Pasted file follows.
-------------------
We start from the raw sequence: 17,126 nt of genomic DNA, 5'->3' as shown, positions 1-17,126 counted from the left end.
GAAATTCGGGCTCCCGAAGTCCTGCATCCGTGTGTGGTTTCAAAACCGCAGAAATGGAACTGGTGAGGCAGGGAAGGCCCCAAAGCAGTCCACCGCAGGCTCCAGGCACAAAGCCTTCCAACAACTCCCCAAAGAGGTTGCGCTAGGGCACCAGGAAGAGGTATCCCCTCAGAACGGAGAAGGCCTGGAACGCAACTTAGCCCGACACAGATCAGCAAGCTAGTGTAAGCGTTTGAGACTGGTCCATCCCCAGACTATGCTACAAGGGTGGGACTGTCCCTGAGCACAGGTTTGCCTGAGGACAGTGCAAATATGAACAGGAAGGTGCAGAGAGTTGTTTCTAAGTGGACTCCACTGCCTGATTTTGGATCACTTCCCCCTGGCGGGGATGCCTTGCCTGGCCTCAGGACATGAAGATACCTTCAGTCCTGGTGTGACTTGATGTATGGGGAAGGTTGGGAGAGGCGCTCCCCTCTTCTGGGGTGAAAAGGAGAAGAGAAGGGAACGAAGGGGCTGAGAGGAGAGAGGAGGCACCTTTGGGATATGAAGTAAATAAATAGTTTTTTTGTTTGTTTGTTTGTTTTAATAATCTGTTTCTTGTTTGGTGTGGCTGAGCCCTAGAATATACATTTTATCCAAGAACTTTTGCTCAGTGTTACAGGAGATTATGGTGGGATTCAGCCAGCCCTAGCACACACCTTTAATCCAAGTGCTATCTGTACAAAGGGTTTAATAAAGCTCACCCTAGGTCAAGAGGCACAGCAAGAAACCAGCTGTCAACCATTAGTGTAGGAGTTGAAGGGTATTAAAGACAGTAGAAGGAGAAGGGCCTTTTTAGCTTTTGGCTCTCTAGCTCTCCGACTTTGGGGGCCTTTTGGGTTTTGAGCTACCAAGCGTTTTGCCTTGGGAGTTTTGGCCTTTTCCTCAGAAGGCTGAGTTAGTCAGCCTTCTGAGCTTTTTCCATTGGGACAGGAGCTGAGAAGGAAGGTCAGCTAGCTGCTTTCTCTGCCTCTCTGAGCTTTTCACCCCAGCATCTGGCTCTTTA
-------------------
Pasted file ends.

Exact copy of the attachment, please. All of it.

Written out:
We start from the raw sequence: 17,126 nt of genomic DNA, 5'->3' as shown, positions 1-17,126 counted from the left end.
GAAATTCGGGCTCCCGAAGTCCTGCATCCGTGTGTGGTTTCAAAACCGCAGAAATGGAACTGGTGAGGCAGGGAAGGCCCCAAAGCAGTCCACCGCAGGCTCCAGGCACAAAGCCTTCCAACAACTCCCCAAAGAGGTTGCGCTAGGGCACCAGGAAGAGGTATCCCCTCAGAACGGAGAAGGCCTGGAACGCAACTTAGCCCGACACAGATCAGCAAGCTAGTGTAAGCGTTTGAGACTGGTCCATCCCCAGACTATGCTACAAGGGTGGGACTGTCCCTGAGCACAGGTTTGCCTGAGGACAGTGCAAATATGAACAGGAAGGTGCAGAGAGTTGTTTCTAAGTGGACTCCACTGCCTGATTTTGGATCACTTCCCCCTGGCGGGGATGCCTTGCCTGGCCTCAGGACATGAAGATACCTTCAGTCCTGGTGTGACTTGATGTATGGGGAAGGTTGGGAGAGGCGCTCCCCTCTTCTGGGGTGAAAAGGAGAAGAGAAGGGAACGAAGGGGCTGAGAGGAGAGAGGAGGCACCTTTGGGATATGAAGTAAATAAATAGTTTTTTTGTTTGTTTGTTTGTTTTAATAATCTGTTTCTTGTTTGGTGTGGCTGAGCCCTAGAATATACATTTTATCCAAGAACTTTTGCTCAGTGTTACAGGAGATTATGGTGGGATTCAGCCAGCCCTAGCACACACCTTTAATCCAAGTGCTATCTGTACAAAGGGTTTAATAAAGCTCACCCTAGGTCAAGAGGCACAGCAAGAAACCAGCTGTCAACCATTAGTGTAGGAGTTGAAGGGTATTAAAGACAGTAGAAGGAGAAGGGCCTTTTTAGCTTTTGGCTCTCTAGCTCTCCGACTTTGGGGGCCTTTTGGGTTTTGAGCTACCAAGCGTTTTGCCTTGGGAGTTTTGGCCTTTTCCTCAGAAGGCTGAGTTAGTCAGCCTTCTGAGCTTTTTCCATTGGGACAGGAGCTGAGAAGGAAGGTCAGCTAGCTGCTTTCTCTGCCTCTCTGAGCTTTTCACCCCAGCATCTGGCTCTTTA